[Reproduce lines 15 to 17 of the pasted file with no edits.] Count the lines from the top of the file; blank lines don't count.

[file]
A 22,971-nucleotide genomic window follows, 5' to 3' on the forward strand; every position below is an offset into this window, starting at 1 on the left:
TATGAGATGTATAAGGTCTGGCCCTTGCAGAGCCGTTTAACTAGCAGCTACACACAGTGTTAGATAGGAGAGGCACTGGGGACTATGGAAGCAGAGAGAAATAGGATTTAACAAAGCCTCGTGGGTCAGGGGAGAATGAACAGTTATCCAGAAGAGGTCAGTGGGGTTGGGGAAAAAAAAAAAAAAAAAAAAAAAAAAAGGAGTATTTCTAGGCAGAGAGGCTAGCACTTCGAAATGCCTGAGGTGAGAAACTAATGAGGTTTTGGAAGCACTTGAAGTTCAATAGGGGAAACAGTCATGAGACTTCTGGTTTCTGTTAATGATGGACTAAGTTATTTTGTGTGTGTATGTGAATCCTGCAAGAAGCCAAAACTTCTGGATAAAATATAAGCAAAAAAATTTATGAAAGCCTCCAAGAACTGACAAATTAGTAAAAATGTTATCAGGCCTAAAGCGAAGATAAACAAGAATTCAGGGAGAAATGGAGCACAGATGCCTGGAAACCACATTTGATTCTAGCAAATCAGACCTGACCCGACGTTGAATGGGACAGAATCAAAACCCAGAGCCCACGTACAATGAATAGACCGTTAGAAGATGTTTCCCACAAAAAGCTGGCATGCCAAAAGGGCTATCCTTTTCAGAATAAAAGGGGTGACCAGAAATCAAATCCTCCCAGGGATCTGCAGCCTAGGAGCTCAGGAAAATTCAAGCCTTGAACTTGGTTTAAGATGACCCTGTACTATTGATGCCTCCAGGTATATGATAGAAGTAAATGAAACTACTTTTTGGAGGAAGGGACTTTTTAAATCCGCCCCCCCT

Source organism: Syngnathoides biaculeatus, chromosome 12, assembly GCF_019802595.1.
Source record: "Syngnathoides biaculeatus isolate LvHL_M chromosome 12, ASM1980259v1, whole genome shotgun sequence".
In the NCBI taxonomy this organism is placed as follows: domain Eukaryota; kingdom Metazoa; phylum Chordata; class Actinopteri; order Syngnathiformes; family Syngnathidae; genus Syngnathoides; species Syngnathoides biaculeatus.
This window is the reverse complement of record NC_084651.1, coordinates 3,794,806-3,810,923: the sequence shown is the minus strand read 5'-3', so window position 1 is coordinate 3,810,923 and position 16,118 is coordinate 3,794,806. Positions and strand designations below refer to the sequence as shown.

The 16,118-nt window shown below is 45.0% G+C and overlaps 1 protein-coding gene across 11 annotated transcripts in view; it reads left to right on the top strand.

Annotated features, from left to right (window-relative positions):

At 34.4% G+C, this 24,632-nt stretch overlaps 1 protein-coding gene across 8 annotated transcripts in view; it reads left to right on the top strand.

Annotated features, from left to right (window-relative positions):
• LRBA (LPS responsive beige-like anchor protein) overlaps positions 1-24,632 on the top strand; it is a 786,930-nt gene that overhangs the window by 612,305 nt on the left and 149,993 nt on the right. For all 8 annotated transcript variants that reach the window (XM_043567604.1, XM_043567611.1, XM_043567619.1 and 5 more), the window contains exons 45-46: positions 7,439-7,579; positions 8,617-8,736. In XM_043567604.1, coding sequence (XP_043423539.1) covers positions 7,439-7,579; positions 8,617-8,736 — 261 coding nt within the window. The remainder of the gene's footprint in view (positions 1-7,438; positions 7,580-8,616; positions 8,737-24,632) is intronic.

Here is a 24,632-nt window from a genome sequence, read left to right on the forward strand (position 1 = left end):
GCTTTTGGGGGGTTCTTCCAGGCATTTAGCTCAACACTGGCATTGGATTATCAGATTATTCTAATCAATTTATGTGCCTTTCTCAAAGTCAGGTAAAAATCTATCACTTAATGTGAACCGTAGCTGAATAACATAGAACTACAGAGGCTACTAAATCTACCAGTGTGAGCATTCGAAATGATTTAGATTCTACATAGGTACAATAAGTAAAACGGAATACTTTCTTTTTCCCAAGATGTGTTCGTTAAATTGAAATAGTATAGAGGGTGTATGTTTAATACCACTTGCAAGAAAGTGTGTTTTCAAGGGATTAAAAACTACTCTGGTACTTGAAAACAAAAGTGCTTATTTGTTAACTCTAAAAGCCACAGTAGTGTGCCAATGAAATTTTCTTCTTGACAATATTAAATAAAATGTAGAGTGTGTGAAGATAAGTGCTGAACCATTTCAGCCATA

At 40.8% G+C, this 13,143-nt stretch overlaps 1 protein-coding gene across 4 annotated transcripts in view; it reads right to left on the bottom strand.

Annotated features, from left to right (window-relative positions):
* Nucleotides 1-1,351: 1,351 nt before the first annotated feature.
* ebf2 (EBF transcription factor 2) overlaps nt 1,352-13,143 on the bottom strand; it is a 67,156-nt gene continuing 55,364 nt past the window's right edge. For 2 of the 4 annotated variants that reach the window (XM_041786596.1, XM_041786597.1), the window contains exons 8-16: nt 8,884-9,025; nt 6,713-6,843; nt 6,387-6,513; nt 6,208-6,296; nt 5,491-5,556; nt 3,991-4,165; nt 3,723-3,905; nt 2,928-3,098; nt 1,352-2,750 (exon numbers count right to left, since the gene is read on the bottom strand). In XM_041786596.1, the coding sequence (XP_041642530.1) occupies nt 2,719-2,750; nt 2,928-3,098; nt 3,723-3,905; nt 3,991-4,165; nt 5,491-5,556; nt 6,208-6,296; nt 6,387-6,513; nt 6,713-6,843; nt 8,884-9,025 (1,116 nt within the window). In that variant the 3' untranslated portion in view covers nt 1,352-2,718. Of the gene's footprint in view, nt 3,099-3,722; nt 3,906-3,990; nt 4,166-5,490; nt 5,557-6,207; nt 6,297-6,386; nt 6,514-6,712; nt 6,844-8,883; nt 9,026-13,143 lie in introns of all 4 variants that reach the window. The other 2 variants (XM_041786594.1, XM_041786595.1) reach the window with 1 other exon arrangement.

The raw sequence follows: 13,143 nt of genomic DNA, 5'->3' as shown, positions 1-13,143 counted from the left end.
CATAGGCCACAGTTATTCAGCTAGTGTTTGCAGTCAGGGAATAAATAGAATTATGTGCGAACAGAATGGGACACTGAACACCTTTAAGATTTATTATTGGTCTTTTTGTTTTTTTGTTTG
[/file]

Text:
Annotated features, from left to right (window-relative positions):
* Nucleotides 1-1,351: 1,351 nt before the first annotated feature.
* ebf2 (EBF transcription factor 2) overlaps nt 1,352-13,143 on the bottom strand; it is a 67,156-nt gene continuing 55,364 nt past the window's right edge. For 2 of the 4 annotated variants that reach the window (XM_041786596.1, XM_041786597.1), the window contains exons 8-16: nt 8,884-9,025; nt 6,713-6,843; nt 6,387-6,513; nt 6,208-6,296; nt 5,491-5,556; nt 3,991-4,165; nt 3,723-3,905; nt 2,928-3,098; nt 1,352-2,750 (exon numbers count right to left, since the gene is read on the bottom strand). In XM_041786596.1, the coding sequence (XP_041642530.1) occupies nt 2,719-2,750; nt 2,928-3,098; nt 3,723-3,905; nt 3,991-4,165; nt 5,491-5,556; nt 6,208-6,296; nt 6,387-6,513; nt 6,713-6,843; nt 8,884-9,025 (1,116 nt within the window). In that variant the 3' untranslated portion in view covers nt 1,352-2,718. Of the gene's footprint in view, nt 3,099-3,722; nt 3,906-3,990; nt 4,166-5,490; nt 5,557-6,207; nt 6,297-6,386; nt 6,514-6,712; nt 6,844-8,883; nt 9,026-13,143 lie in introns of all 4 variants that reach the window. The other 2 variants (XM_041786594.1, XM_041786595.1) reach the window with 1 other exon arrangement.